What does pierce mean?

Definitions for pierce

This dictionary definitions page includes all the possible meanings, example usage and translations of the word pierce.

Princeton's WordNet

  1. Pierce, Franklin Pierce, President Pierceverb

    14th President of the United States (1804-1869)

  2. pierceverb

    cut or make a way through

    "the knife cut through the flesh"; "The path pierced the jungle"; "Light pierced through the forest"

  3. pierceverb

    move or affect (a person's emotions or bodily feelings) deeply or sharply

    "The cold pierced her bones"; "Her words pierced the students"

  4. pierceverb

    sound sharply or shrilly

    "The scream pierced the night"

  5. pierce, thrustverb

    penetrate or cut through with a sharp instrument

  6. pierceverb

    make a hole into

    "The needle pierced her flesh"


  1. pierceverb

    to puncture; to break through

    The diver pierced the surface of the water with scarcely a splash.

  2. pierceverb

    to create a hole in the skin for the purpose of inserting jewelry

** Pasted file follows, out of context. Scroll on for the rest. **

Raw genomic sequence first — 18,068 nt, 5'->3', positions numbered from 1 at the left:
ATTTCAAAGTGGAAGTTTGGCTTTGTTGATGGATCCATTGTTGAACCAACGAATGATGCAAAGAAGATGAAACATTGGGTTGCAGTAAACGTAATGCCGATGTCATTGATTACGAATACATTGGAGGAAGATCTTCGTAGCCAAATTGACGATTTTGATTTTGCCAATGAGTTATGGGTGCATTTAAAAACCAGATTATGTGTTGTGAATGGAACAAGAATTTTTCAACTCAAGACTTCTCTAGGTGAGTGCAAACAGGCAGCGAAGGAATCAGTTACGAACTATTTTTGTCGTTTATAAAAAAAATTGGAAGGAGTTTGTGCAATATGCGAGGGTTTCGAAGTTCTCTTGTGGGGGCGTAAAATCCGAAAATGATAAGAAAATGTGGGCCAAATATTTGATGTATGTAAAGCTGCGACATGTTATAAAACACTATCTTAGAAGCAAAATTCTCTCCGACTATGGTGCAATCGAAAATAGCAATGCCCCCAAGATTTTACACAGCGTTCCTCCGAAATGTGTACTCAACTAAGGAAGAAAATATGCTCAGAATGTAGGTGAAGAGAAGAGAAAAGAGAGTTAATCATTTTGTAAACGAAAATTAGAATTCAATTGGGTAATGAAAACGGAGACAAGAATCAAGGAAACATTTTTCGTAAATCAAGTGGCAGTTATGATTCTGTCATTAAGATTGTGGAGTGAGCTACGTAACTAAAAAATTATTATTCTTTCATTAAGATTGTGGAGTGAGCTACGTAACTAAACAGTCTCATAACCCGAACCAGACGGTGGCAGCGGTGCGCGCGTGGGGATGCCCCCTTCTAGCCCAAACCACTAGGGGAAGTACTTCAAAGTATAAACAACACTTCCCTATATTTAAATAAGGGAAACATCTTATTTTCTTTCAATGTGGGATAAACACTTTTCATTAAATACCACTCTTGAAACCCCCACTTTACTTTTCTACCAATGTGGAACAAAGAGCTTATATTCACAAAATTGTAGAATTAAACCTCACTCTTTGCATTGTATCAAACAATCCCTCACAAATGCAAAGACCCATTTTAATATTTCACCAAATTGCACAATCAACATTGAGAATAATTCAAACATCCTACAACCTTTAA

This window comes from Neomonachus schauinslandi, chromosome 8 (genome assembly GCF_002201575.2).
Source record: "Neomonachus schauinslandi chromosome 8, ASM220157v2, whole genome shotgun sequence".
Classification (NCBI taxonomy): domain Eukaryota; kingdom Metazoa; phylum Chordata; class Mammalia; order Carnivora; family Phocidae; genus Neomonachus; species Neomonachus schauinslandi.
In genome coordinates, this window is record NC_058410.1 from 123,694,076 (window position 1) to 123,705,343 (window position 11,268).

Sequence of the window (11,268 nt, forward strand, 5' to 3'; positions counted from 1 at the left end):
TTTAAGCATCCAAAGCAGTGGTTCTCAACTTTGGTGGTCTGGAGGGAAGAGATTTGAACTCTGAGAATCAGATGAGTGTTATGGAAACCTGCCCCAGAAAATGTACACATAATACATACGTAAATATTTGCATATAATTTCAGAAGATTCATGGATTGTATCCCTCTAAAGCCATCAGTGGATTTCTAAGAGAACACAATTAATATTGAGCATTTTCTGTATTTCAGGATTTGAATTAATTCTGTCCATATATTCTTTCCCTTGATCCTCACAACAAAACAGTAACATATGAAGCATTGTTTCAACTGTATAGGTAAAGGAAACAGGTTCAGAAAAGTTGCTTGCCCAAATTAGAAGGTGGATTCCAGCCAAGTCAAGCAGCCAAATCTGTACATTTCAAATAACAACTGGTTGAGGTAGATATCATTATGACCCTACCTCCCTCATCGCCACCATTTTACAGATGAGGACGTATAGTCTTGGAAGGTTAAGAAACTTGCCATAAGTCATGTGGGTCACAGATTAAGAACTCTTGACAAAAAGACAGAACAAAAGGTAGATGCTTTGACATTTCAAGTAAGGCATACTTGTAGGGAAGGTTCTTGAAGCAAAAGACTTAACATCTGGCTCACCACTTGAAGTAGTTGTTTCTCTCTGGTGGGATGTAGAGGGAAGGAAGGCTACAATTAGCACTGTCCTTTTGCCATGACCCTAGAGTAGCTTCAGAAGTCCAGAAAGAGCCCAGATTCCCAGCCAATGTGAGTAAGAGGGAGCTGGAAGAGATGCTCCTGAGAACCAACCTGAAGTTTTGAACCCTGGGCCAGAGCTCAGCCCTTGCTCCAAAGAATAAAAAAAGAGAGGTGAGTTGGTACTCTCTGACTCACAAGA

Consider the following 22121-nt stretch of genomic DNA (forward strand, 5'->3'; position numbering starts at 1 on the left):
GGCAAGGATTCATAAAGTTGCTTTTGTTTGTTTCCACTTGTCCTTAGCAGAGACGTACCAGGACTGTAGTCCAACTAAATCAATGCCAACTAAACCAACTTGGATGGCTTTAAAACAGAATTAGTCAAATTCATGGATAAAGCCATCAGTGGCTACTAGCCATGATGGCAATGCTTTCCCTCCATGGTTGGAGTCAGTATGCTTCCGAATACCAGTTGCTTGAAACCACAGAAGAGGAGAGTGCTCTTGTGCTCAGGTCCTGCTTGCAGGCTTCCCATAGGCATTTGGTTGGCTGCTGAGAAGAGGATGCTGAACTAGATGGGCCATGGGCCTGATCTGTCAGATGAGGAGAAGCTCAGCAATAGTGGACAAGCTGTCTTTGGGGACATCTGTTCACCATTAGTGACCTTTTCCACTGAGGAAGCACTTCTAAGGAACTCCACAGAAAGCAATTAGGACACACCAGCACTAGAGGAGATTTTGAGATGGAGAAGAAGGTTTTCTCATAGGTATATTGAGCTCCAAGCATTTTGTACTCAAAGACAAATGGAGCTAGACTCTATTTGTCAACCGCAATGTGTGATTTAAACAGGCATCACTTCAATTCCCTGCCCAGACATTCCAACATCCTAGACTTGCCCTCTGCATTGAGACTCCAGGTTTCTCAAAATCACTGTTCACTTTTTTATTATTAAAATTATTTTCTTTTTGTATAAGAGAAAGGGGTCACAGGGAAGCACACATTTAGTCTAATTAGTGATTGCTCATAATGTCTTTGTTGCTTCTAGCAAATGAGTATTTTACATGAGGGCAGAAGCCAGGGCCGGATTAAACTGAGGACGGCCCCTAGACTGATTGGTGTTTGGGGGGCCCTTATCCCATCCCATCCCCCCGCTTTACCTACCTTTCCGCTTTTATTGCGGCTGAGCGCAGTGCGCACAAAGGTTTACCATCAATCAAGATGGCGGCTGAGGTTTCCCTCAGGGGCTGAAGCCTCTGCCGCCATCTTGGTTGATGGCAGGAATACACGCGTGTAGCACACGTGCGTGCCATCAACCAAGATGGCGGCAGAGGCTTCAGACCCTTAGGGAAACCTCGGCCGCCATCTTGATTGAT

Can you believe he pierced his tongue?

  3. pierceverb

    to break or interrupt abruptly

    A scream pierced the darkness.

  4. Piercenoun

    A male given name from Ancient Greek, medieval variant of Piers. Modern usage may also derive from the surname.

  5. Piercenoun

    A patronymic surname.

  6. Piercenoun

    A city, the county seat of Pierce County, Nebraska, United States.

  7. Etymology: percier, from its conjugated forms such as pierce, probably from *, from pertusus, past participle of pertundere, from per- + tundere.

Samuel Johnson's Dictionary

  1. To PIERCEverb

    Etymology: percer, Fr.

    Steed threatens steed in high and boastful neighs,
    Piercing the night’s dull ear. William Shakespeare, Henry V.

    The love of money is the root of all evil; which while some coveted after, they have pierced themselves through with many sorrows. 1 Tim. vi. 10.

    With this fatal sword, on which I dy’d,